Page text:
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Photoelastic resonances : a boost for high-sensitivity optomechanics

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Thanks to the optomechanical coupling, several novel phenomena have been observed such as laser cooling when thermal agitation in the sample is reduced under the application of a photon flux. A physicist from the team “Nanostructures and Quantum Systems” at the INSP[1] recently demonstrated the importance of an alternative coupling mechanism in the context of optomechanics. This is the photoelastic coupling between acoustic phonons and photons which reflects the refractive index modulation in the resonator in the presence of strain fields associated to the acoustic wave.

When the photon wavelength is approaching the exciton one in the optomechanical semiconductor compound, the photon and the exciton strongly couple and form a new mixed particle, the polariton and the coupling with acoustic phonons is considerably enhanced as compared to the non resonant situation.

Using a Raman/Brillouin set up with high resolution and high stability, we quantitatively determined the scattering cross section of excitonic polaritons though acoustic waves, which directly reflects the amplitude of the photoelastic coupling. We performed systematic measurements as a function of the detuning between the incident photon energy and the exciton one for a large series of temperatures ranging between 30 and 300K. We studied a multi-quantum well (MQW) made of the periodic stack of several GaAs quantum wells separated by AlAs barriers. Using MQWs instead of bulk GaAs allows benefiting of several advantages in measuring photoelastic resonances. Indeed, the excitons are not coupled from well to well. Moreover, acoustic properties being periodically modulated in a MQW, phonons with wavevectors shifted by a multiple of the reciprocal vector associated to the staking period become active for light scattering and the scattering properties of these “folded phonons” are more easily accessible experimentally. Finally, the polaritonic resonances are significantly enhanced as compared to bulk GaAs because of the increased stability of excitons against thermal damping.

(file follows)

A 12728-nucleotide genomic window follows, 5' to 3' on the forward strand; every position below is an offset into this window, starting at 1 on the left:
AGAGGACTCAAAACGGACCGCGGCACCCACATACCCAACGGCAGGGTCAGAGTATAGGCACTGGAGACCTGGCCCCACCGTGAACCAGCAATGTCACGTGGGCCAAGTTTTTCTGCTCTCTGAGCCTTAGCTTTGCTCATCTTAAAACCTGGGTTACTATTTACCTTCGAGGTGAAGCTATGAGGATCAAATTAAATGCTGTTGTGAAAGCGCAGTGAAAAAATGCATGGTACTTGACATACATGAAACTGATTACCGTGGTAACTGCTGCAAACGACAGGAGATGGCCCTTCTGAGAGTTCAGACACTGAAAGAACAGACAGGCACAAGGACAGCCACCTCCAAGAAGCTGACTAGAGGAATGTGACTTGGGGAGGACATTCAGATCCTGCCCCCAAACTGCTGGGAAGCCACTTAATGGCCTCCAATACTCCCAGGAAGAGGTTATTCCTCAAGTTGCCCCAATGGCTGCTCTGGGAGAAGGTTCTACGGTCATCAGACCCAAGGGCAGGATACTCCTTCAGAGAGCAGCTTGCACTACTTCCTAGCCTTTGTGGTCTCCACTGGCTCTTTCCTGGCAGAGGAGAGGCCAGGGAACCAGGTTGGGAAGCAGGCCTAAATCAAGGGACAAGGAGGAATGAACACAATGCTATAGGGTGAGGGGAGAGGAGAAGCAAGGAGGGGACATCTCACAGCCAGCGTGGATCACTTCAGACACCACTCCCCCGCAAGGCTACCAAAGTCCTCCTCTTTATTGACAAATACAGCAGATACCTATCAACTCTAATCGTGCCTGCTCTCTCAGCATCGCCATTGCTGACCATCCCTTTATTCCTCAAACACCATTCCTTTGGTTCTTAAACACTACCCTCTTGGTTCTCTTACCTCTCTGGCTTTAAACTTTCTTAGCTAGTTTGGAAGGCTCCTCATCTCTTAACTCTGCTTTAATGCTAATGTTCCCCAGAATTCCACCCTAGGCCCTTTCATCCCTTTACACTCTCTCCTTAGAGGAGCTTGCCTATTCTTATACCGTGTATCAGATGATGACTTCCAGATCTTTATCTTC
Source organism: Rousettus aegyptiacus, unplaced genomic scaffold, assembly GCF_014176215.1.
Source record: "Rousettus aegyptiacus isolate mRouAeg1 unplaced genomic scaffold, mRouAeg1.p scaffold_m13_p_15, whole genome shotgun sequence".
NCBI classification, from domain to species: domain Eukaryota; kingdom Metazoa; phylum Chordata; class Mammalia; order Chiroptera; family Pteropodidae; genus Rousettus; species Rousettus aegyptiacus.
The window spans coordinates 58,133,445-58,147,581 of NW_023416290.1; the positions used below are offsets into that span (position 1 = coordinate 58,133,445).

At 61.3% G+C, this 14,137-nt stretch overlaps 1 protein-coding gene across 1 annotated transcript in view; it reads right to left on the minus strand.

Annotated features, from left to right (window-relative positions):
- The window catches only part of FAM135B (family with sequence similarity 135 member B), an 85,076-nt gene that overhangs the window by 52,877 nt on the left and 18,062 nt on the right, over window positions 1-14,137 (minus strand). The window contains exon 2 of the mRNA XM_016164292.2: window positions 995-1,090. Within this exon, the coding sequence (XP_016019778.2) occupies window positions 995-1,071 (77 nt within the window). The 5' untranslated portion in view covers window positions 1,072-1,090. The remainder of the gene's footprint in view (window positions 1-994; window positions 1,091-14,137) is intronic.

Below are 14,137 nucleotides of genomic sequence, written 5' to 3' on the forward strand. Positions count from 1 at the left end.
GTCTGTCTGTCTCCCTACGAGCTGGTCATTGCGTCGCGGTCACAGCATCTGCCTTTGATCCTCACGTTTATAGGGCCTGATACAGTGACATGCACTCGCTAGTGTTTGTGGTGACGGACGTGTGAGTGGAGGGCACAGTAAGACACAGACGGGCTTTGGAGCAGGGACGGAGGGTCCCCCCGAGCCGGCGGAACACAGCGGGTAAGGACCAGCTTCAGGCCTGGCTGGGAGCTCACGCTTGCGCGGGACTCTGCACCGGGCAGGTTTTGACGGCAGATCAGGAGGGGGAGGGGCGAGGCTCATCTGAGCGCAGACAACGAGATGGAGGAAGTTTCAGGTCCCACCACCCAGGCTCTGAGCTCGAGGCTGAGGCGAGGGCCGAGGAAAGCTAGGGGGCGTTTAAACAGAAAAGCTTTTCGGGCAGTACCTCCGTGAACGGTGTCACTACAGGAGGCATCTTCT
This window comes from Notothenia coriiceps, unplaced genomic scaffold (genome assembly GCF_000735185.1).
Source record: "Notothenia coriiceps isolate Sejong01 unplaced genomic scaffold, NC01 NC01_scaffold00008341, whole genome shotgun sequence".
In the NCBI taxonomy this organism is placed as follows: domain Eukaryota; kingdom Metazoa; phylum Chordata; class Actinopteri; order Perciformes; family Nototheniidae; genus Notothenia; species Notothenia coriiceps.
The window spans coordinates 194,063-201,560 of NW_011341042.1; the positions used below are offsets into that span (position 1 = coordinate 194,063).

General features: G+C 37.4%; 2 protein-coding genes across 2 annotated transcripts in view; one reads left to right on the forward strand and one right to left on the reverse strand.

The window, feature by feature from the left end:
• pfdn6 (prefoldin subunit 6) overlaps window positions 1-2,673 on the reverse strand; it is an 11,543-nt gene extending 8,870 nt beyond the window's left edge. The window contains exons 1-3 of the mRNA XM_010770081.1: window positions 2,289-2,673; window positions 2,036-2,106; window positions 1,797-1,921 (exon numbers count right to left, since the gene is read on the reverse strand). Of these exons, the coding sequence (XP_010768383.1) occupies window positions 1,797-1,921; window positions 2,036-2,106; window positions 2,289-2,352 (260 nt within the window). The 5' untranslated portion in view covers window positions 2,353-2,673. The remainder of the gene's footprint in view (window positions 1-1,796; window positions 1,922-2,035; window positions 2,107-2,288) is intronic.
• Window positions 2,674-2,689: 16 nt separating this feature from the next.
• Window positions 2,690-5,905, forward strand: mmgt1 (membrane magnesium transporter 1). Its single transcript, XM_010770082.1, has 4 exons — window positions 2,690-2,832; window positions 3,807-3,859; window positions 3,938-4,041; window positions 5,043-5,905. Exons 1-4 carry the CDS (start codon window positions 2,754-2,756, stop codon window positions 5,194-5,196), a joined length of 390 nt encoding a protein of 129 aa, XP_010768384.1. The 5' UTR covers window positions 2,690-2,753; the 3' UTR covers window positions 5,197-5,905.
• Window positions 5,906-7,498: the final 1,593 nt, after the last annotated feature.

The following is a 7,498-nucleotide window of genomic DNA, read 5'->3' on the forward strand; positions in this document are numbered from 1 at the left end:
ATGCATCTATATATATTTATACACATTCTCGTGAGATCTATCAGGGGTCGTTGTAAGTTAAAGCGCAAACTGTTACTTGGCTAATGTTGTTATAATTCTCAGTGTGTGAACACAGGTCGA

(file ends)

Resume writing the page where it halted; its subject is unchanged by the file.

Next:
JPEG Figure 1

Resonant Raman Brillouin spectra measured at different temperatures

We illustrate our experimental results in Figure 1 in which a resonant Raman spectrum is shown for different temperatures. One observes in each spectrum several lines on both sides of the strong laser line which is taken as the origin of the energies. These lines correspond to the creation or the annihilation of a folded acoustic phonon according to their energy either below or above the incident laser one. The measured spectra strongly vary with temperature and incident energy, a result perfectly reproduced by a new theoretical description of the resonant light scattering process which we introduced for this purpose. Though not visible in Figure 1 in which our measured spectra have been normalized for clarity, the most important observation is the huge variation of the line intensities as a function of the experimental conditions.